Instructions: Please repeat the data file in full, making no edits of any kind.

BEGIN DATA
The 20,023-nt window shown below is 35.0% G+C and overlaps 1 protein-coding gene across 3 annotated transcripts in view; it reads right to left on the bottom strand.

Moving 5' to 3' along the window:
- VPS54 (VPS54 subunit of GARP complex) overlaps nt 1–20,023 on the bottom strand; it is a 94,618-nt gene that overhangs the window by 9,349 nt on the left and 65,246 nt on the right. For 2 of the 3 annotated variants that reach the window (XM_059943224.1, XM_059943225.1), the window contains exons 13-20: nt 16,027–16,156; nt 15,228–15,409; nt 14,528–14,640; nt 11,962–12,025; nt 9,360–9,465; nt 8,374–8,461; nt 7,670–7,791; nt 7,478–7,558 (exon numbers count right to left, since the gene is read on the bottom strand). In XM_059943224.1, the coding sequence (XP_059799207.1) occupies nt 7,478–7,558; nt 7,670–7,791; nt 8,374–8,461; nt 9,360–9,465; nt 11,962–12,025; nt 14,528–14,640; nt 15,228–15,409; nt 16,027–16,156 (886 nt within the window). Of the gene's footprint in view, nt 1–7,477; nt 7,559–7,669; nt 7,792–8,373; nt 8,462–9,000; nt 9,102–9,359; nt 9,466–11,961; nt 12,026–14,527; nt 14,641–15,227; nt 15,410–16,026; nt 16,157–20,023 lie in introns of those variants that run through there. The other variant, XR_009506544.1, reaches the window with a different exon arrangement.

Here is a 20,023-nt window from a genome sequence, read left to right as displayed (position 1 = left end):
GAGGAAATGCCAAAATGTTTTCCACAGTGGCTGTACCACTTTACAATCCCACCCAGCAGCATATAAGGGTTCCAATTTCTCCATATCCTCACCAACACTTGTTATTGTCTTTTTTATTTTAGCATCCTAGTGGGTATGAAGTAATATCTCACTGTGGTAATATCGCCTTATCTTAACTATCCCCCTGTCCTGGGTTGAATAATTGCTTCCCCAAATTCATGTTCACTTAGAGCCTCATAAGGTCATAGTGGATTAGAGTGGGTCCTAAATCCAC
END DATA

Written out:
The 20,023-nt window shown below is 35.0% G+C and overlaps 1 protein-coding gene across 3 annotated transcripts in view; it reads right to left on the bottom strand.

Moving 5' to 3' along the window:
- VPS54 (VPS54 subunit of GARP complex) overlaps nt 1–20,023 on the bottom strand; it is a 94,618-nt gene that overhangs the window by 9,349 nt on the left and 65,246 nt on the right. For 2 of the 3 annotated variants that reach the window (XM_059943224.1, XM_059943225.1), the window contains exons 13-20: nt 16,027–16,156; nt 15,228–15,409; nt 14,528–14,640; nt 11,962–12,025; nt 9,360–9,465; nt 8,374–8,461; nt 7,670–7,791; nt 7,478–7,558 (exon numbers count right to left, since the gene is read on the bottom strand). In XM_059943224.1, the coding sequence (XP_059799207.1) occupies nt 7,478–7,558; nt 7,670–7,791; nt 8,374–8,461; nt 9,360–9,465; nt 11,962–12,025; nt 14,528–14,640; nt 15,228–15,409; nt 16,027–16,156 (886 nt within the window). Of the gene's footprint in view, nt 1–7,477; nt 7,559–7,669; nt 7,792–8,373; nt 8,462–9,000; nt 9,102–9,359; nt 9,466–11,961; nt 12,026–14,527; nt 14,641–15,227; nt 15,410–16,026; nt 16,157–20,023 lie in introns of those variants that run through there. The other variant, XR_009506544.1, reaches the window with a different exon arrangement.

Here is a 20,023-nt window from a genome sequence, read left to right as displayed (position 1 = left end):
GAGGAAATGCCAAAATGTTTTCCACAGTGGCTGTACCACTTTACAATCCCACCCAGCAGCATATAAGGGTTCCAATTTCTCCATATCCTCACCAACACTTGTTATTGTCTTTTTTATTTTAGCATCCTAGTGGGTATGAAGTAATATCTCACTGTGGTAATATCGCCTTATCTTAACTATCCCCCTGTCCTGGGTTGAATAATTGCTTCCCCAAATTCATGTTCACTTAGAGCCTCATAAGGTCATAGTGGATTAGAGTGGGTCCTAAATCCAC